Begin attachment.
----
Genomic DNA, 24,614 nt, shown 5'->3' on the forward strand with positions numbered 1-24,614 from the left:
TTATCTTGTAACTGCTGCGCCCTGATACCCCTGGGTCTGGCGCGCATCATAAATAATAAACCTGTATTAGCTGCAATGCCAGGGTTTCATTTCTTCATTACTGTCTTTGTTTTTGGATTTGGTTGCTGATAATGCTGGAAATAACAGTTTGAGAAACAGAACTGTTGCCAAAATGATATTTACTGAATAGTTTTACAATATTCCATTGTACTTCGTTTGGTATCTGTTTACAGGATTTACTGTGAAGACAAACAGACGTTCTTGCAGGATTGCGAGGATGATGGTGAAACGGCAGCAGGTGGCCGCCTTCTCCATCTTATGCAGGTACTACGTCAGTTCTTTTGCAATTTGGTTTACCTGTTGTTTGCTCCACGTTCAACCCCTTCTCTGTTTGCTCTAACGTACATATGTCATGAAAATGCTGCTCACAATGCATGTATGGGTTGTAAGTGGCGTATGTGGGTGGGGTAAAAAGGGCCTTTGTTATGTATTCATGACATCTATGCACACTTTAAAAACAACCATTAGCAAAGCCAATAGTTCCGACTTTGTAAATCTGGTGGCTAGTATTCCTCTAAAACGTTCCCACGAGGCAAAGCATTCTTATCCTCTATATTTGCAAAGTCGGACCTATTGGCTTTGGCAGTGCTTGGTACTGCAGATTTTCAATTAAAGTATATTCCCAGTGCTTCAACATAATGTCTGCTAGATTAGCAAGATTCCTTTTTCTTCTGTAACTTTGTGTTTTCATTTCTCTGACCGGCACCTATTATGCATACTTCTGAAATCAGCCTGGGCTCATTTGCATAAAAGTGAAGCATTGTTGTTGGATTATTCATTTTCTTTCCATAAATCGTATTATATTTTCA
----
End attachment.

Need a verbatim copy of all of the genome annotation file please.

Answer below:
Genomic DNA, 24,614 nt, shown 5'->3' on the forward strand with positions numbered 1-24,614 from the left:
TTATCTTGTAACTGCTGCGCCCTGATACCCCTGGGTCTGGCGCGCATCATAAATAATAAACCTGTATTAGCTGCAATGCCAGGGTTTCATTTCTTCATTACTGTCTTTGTTTTTGGATTTGGTTGCTGATAATGCTGGAAATAACAGTTTGAGAAACAGAACTGTTGCCAAAATGATATTTACTGAATAGTTTTACAATATTCCATTGTACTTCGTTTGGTATCTGTTTACAGGATTTACTGTGAAGACAAACAGACGTTCTTGCAGGATTGCGAGGATGATGGTGAAACGGCAGCAGGTGGCCGCCTTCTCCATCTTATGCAGGTACTACGTCAGTTCTTTTGCAATTTGGTTTACCTGTTGTTTGCTCCACGTTCAACCCCTTCTCTGTTTGCTCTAACGTACATATGTCATGAAAATGCTGCTCACAATGCATGTATGGGTTGTAAGTGGCGTATGTGGGTGGGGTAAAAAGGGCCTTTGTTATGTATTCATGACATCTATGCACACTTTAAAAACAACCATTAGCAAAGCCAATAGTTCCGACTTTGTAAATCTGGTGGCTAGTATTCCTCTAAAACGTTCCCACGAGGCAAAGCATTCTTATCCTCTATATTTGCAAAGTCGGACCTATTGGCTTTGGCAGTGCTTGGTACTGCAGATTTTCAATTAAAGTATATTCCCAGTGCTTCAACATAATGTCTGCTAGATTAGCAAGATTCCTTTTTCTTCTGTAACTTTGTGTTTTCATTTCTCTGACCGGCACCTATTATGCATACTTCTGAAATCAGCCTGGGCTCATTTGCATAAAAGTGAAGCATTGTTGTTGGATTATTCATTTTCTTTCCATAAATCGTATTATATTTTCA